• Stephen Spiker

      Man, you can’t even go an education post without injecting your anti-immigrant nonsense.

      • mark Jawsz

        That was not the thrust of my argument, I was simply talking about how the Left creates Democratic voters. And one method is indeed to import the third world. And by the way, Snowflake, importing the third world has had an adverse impact on our school system. Next thing you will tell me is that we are not importing the third world.

        • It wasn’t the thrust of your argument, but as Spiker noted, you can’t go more than a sentence or two without talking about immigration.

      • mark Jawsz

        I don’t know how many times I have to tell you that there is a difference in being against ALL immigrants and being against those immigrants who present a burden on our generous welfare system. So, if after all of our exchanges on this topic you still cannot grasp that difference, then I ask you simply not respond to my posts here – and I will do likewise with you.

        • Stephen Spiker

          Right, “importing the third world” is clearly referring only to illegal immigrants and not at all to legal immigrants. Clear as day.

          • mark Jawsz

            To me, a legal immigrant who comes here and ends up on welfare is just as bad as an illegal immigrant. And most immigrants who end up on welfare are indeed from the third world. And welfare mongering, third world immigrants are very likely to have children who also end up requiring ESL classes and free school lunches, end up in gangs, et al and burdening the public schools. Steve Camarota has done some excellent work on sifting through government data and coming to some obvious conclusions on this matter while those of your ilk choose to keep their heads up their ass.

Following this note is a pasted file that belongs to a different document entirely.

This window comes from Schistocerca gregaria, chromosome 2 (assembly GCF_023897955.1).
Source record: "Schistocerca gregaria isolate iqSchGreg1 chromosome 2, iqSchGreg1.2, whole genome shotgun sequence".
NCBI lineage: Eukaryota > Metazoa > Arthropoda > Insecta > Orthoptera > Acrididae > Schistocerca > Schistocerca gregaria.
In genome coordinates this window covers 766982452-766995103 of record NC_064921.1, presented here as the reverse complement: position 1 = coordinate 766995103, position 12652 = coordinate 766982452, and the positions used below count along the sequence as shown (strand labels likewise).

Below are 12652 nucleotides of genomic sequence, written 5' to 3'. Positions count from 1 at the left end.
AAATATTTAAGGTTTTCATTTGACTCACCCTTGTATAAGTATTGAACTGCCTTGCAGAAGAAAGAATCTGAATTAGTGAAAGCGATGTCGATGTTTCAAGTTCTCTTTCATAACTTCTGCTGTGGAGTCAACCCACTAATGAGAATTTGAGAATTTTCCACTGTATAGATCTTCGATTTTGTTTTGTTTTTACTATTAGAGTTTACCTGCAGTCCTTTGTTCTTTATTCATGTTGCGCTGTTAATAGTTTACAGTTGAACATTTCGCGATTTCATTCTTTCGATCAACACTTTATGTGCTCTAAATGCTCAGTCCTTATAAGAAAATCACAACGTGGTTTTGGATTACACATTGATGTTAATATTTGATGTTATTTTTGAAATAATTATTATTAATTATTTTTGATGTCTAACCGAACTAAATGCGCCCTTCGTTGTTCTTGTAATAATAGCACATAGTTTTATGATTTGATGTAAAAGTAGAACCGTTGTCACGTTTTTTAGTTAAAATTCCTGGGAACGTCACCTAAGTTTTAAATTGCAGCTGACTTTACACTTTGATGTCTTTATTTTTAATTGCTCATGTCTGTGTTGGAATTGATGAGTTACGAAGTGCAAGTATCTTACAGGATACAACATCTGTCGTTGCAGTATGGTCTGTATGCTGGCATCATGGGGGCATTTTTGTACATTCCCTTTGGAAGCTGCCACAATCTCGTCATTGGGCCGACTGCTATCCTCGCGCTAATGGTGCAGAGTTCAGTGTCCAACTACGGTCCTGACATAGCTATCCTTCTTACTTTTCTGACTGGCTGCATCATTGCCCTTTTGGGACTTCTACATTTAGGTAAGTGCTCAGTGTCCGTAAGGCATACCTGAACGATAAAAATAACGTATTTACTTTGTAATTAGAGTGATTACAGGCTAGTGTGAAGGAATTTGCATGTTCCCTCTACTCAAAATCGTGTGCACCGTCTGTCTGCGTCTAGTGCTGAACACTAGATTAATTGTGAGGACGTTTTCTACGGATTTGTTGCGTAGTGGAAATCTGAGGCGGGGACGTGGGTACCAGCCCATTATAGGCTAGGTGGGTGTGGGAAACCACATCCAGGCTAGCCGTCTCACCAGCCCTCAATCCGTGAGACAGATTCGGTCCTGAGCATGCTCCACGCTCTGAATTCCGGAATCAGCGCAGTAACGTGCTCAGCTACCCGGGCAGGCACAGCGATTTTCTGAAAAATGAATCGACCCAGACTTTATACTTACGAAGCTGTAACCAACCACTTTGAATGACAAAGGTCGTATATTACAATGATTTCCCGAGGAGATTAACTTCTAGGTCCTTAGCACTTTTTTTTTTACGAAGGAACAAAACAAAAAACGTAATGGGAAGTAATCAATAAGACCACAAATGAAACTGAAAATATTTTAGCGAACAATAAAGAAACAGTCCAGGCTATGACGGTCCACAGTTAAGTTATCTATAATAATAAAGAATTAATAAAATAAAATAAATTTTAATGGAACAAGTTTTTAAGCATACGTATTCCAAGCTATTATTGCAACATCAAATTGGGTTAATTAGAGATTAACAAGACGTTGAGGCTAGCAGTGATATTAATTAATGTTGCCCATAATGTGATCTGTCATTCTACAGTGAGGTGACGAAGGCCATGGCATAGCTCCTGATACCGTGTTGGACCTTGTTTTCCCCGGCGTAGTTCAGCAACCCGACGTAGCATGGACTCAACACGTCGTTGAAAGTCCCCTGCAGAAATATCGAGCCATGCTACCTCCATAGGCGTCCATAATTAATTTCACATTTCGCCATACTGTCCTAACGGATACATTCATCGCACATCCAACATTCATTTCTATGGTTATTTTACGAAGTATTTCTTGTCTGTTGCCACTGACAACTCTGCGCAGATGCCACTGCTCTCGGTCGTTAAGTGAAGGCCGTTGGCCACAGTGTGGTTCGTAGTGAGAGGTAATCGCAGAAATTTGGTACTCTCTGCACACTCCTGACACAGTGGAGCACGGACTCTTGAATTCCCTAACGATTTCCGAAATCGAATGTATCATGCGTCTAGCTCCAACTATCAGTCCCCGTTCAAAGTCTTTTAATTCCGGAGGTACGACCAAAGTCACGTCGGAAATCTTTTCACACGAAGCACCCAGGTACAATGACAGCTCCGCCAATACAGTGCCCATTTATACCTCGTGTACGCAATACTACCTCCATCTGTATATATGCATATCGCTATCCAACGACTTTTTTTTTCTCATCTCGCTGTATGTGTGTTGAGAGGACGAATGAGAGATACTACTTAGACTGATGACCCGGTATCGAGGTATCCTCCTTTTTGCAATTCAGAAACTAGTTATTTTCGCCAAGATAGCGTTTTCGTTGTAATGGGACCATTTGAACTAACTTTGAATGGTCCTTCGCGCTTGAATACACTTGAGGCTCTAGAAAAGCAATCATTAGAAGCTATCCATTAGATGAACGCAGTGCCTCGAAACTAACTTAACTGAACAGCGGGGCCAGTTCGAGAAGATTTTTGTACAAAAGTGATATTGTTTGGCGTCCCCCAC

And just so God may work a miracle, I will repeat this for the umpteenth time. I have NO PROBLEM with LEGAL immigrants who come here to contribute without going on welfare. For example, my dentist is a Hindu immigrant. My computer provider and neighbor is a Hindu immigrant. My mechanic, my cardiologist, my kids’ oral surgeon, my wife’s doctor are all Moslem immigrants. Can you get this through your thick, millennial, snowflake head that I am not “anti-immigrant?”

          • Stephen Spiker

            You’re the defensive one here, snowflake.